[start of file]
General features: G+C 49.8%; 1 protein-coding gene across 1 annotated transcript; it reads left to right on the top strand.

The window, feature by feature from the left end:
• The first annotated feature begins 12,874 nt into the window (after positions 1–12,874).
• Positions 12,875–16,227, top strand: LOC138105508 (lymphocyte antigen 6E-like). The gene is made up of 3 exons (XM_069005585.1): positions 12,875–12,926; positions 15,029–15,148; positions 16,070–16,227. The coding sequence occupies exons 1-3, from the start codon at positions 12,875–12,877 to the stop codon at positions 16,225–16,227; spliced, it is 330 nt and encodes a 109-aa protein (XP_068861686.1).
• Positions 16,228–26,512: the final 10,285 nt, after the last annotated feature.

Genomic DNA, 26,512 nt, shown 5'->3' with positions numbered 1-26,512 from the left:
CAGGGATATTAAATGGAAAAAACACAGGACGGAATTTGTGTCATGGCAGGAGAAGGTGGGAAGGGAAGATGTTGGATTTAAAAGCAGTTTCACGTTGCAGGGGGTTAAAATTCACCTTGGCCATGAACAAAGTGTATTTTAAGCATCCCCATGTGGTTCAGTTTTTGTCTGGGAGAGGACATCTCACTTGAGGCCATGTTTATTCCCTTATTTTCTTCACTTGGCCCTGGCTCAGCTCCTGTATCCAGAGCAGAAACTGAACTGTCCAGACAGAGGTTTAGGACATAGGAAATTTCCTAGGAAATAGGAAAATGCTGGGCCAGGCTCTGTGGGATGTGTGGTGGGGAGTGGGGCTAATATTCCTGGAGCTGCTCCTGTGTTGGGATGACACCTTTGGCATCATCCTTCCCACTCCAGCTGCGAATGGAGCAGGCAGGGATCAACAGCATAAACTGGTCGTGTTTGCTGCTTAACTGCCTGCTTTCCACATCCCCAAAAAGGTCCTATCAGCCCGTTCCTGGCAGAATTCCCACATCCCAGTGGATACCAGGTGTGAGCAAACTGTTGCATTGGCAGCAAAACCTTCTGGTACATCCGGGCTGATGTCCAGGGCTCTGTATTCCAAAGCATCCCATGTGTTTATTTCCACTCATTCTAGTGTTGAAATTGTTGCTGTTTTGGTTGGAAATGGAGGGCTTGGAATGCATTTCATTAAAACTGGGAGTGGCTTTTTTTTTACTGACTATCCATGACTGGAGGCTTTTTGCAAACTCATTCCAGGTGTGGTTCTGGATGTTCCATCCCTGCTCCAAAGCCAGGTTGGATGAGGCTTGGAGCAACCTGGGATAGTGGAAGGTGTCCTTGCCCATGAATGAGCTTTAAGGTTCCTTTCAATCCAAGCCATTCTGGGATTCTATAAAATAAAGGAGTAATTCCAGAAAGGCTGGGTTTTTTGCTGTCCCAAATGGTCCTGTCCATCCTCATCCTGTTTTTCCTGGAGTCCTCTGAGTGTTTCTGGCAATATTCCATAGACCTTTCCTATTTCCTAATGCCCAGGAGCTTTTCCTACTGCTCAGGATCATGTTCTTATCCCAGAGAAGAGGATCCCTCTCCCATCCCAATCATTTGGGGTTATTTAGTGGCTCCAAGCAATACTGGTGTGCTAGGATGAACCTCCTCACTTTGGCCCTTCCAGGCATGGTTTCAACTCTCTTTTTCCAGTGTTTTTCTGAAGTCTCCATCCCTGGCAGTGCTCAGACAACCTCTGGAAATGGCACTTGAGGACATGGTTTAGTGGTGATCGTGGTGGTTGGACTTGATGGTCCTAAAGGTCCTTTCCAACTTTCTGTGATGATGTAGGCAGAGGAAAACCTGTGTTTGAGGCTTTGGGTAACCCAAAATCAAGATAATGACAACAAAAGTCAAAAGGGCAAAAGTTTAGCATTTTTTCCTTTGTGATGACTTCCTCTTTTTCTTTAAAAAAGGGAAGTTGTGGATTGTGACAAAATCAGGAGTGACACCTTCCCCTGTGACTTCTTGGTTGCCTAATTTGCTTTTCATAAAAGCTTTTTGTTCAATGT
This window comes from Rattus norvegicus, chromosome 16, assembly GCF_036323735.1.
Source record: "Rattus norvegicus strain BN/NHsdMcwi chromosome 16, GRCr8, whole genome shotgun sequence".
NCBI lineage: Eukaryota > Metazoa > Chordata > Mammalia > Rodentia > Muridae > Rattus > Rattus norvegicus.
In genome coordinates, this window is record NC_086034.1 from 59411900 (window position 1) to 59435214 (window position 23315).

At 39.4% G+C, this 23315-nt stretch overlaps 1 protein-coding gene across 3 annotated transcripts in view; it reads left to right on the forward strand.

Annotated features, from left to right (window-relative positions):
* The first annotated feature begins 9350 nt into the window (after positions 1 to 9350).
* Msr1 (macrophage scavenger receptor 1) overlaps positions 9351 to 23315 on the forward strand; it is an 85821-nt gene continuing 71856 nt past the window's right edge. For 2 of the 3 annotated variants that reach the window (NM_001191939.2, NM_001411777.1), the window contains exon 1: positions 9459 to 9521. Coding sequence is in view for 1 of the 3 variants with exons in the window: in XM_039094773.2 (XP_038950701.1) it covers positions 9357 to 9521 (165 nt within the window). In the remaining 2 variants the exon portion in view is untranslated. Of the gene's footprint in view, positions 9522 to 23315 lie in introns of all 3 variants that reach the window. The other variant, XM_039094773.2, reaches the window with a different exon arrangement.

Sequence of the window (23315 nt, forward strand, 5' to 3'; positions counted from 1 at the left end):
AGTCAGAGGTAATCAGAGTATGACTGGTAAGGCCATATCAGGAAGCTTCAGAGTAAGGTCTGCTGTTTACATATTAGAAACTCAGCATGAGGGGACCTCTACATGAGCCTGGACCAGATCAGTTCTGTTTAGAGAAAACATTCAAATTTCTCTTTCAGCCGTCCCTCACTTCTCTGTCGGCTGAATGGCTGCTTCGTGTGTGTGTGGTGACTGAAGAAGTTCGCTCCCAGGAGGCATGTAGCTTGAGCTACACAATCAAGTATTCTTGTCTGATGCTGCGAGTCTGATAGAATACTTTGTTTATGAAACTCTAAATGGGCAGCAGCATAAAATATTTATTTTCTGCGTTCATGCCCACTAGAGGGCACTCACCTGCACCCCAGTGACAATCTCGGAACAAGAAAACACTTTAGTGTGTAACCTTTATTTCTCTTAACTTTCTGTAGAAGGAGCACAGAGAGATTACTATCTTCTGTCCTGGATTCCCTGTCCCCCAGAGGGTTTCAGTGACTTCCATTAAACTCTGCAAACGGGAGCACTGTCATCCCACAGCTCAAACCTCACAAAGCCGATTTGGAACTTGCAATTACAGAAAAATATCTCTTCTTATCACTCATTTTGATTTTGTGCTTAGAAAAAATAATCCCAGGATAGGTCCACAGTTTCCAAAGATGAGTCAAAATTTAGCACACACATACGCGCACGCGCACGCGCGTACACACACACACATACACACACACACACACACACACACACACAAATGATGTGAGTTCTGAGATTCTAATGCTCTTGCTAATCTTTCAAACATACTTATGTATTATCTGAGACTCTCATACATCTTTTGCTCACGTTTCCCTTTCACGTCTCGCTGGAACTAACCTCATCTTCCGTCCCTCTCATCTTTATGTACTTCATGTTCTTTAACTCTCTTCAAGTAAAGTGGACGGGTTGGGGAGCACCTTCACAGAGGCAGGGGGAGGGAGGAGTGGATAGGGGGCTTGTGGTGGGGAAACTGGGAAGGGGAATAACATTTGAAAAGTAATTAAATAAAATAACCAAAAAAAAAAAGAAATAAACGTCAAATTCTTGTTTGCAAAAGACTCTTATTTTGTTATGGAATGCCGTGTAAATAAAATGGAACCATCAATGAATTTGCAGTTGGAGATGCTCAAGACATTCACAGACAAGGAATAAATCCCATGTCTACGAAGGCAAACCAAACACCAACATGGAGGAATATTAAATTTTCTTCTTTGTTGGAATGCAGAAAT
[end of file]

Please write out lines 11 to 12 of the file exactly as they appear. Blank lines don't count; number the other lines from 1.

In genome coordinates, this window is record NC_086034.1 from 59411900 (window position 1) to 59435214 (window position 23315).

At 39.4% G+C, this 23315-nt stretch overlaps 1 protein-coding gene across 3 annotated transcripts in view; it reads left to right on the forward strand.